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  • Writer's pictureAndy Ross

McCabe and Mrs. Miller

The Criterion Collection continues revisiting some previous releases in new 4K blu-ray editions with an updated release of their 2016 release of Robert Altman’s anti-western “McCabe and Mrs. Miller,” starring Warren Beatty and Julie Christie. This is my first time encountering the film, which Altman made the year after his breakthrough, “M*A*S*H.” This is also one of the more peculiar 4K blu-ray releases I’ve come across, but more on that later. 

Based on a novel by Edmund Naughton, “McCabe and Mrs. Miller” centers on the small, Pacific Northwest mining town of Presbyterian Church. Beatty is McCabe, a businessman who shows up to start a brothel, and soon finds himself partnering with Mrs. Miller—Christie—an entrepreneuring prostitute with dreams of bigger and better business. Things run smoothly for the two, and their “hotel” is doing a fine business. 

Until the representatives of a large, corporate mining operation show up and want to buy McCabe out. McCabe is uninterested, so they send some heavies to town to help force McCabe’s hand. One of the ways “McCabe and Mrs. Miller” deconstructs the American West is with the setting. What do you think about when you picture a Western? A dusty town? Dessert? Altman moves this to a cold, frozen town. It’s not a glamorous place. The town is muddy, dirty, frozen, and desolate. 

In addition to Beatty and Christie, several Altman’s stock players appear as well. Shelly Duvall, John Shuck, and Rene Auberjonois. The film is most interesting and downright bleak. Now comes where I have to admit that I have a weird relationship with Altman’s work. I like and respect Robert Altman a great deal, but I find I tend to go either way with his work. This is one where it just didn’t work for me, I don’t know why. Maybe the fact that I don’t care for Westerns to start with. I love “The Long Goodbye,” which he would make after this, but this just didn’t do all that much for me, though I can respect the film for what it is. 

This new 4K release from Criterion is like many of their revised editions of previously released titles. You get the original blu-ray release, on its own disc with all the extras, plus a new 4K blu-ray disc with the film in the 4K format. Here is where this one takes an odd turn. The 4K restoration was made from the 35mm camera negative, with a 35mm reference print made by the Academy Film Archive and color timed by cinematographer Villas Zisgmond as a reference for the color pallet.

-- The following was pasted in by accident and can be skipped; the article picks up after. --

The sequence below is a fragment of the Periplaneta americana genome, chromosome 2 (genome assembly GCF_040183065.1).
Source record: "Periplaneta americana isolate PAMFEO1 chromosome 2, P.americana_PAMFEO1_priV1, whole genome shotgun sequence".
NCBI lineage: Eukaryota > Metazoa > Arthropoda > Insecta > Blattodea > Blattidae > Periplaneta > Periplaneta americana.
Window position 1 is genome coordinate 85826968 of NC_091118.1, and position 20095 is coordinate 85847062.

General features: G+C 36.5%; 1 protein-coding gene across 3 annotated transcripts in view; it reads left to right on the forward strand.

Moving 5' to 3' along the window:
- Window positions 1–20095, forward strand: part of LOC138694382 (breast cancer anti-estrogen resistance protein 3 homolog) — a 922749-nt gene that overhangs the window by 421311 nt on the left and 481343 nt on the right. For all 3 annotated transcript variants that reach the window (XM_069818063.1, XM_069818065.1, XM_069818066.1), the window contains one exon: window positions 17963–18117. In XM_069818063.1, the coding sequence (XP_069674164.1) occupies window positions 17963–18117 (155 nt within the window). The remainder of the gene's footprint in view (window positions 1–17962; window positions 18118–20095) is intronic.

This film was purposely shot and made to look a little degraded, Altman wanted the film to feel like an old photograph, even “flashing” the negative film to ensure it couldn’t be cleaned up by the studio after turning in the film. Most of Criterion’s 4K releases feature high dynamic range grading in Dolby Vision, which sends information to your TV to maximize the picture quality on the fly in real time. This disc doesn’t have that. It doesn’t even have any kind of high dynamic range grading. 

The 4K image is very good, and like some of the best 4K discs, does look very close to a 35mm projected image. However, the differences between it and the blu-ray are subtle. You get more detail in the images, but comparing the two it’s not a huge difference. The bit-rate is significantly higher, averaging around 93mbps vs the 34mbps on the blu-ray. If you’re happy with the 2016 disc, there isn’t much of an argument to be made for upgrading to this 4K edition. If you don’t have either, you might as well get the 4K version for your shelf. 

The bonus material is very good, all ported over from the previous 2016 release. A commentary with Altman and the film’s producer made in the early 2000s is included. We also have several features and a making-of documentary, archival interviews, and clips from two episodes of “The Dick Caveat Show” featuring Altman and then film critic Pauline Kale discussing the film. 

“McCabe and Mrs. Miller” is another one of the many fine productions from the 1970s American New Wave, for those who are fans of it and die-hards for Altman, this new 4K release will be most welcome. It’s nice to see more American classics come out in the format, so regardless if you upgrade or not, it’s nice to see more titles being revisited by Criterion. See you next week. 


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